Date of Award:
Doctor of Philosophy (PhD)
Civil and Environmental Engineering
To meet the surging water demand due to rapid population growth and changing climatic conditions around the world, and to reduce the impact of floods and droughts, comprehensive water management and planning is necessary. Climatic variability, hydrologic uncertainty and variability of hydrologic quantities in time and space are inherent to hydrological modeling. Hydrologic modeling using a physically-based model can be very complex and typically requires detailed knowledge of physical processes. The availability of data is an important issue to justify the use of these models. Data-driven models are an alternative choice. This is a relatively new and efficient approach to modeling. Data-drive models bridge the gap between the classical regression and physically-based models. By using a data-driven model that relies on the machine learning approach, it is possible to produce reasonable predictions from a limited data set and limited knowledge of underlying physical processes of the system by just relating input and output. This dissertation uses the Multivariate Relevance Vector Machine (MVRVM) and Support Vector Machine (SVM) for predicting a variety of hydrological quantities. These models are used in this dissertation for identifying influential climate indicators, and are used for long-term streamflow prediction for multiple lead times at different locations in Utah. They are also used for prediction of Great Salt Lake (GSL) elevation series. They provide reasonable predictions of hydrological quantities from the available data. The predictions from these models are robust and parsimonious. This research presents the first attempt to identify influential climate indicators and predict long lead-time streamflow in Utah, and to predict lake elevation using machine learning models. The approach presented herein has potential value for water resources planning and management especially for irrigation and flood management.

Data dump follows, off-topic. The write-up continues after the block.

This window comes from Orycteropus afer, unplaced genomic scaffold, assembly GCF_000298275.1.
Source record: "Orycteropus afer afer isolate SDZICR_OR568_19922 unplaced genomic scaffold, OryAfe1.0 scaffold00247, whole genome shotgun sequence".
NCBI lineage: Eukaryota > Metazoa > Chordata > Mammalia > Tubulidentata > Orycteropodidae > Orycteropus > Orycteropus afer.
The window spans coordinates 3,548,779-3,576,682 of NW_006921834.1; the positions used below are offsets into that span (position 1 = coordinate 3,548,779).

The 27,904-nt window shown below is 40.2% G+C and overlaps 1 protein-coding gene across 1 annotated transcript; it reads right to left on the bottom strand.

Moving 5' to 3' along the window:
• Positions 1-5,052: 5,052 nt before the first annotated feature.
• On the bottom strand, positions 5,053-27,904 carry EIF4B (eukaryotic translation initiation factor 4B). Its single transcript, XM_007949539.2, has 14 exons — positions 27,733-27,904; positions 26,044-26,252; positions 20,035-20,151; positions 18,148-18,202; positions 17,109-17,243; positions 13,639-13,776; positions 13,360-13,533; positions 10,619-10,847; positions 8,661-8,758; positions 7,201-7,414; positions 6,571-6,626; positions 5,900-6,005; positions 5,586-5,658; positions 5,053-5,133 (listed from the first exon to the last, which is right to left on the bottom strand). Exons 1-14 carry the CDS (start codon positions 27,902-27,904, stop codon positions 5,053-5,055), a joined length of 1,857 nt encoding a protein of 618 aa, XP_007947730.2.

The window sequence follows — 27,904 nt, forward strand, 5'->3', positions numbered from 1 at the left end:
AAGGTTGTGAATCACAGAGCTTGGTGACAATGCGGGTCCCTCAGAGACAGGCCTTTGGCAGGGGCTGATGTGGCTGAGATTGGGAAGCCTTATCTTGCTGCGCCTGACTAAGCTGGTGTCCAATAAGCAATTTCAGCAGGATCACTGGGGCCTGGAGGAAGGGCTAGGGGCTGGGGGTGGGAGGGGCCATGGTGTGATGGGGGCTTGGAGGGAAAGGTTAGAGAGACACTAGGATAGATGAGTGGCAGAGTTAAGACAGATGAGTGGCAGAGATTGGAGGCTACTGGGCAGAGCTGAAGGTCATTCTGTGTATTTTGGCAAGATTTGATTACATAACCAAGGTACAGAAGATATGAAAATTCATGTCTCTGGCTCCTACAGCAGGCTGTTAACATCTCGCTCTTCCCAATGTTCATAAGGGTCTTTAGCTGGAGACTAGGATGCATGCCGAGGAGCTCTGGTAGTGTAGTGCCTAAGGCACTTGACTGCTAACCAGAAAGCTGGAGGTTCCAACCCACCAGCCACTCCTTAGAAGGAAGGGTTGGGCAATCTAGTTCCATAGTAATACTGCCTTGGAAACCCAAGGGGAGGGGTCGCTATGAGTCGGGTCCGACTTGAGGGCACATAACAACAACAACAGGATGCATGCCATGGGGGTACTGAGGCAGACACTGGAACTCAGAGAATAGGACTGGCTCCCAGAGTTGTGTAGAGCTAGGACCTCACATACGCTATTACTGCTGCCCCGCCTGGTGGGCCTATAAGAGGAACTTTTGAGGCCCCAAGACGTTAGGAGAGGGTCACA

Shrestha, Niroj K., "Identification of Influential Climate Indicators, Prediction of Long-term Streamflow and Great Salt Lake Elevation Using Machine Learning Approach" (2012). All Graduate Theses and Dissertations. 1335.
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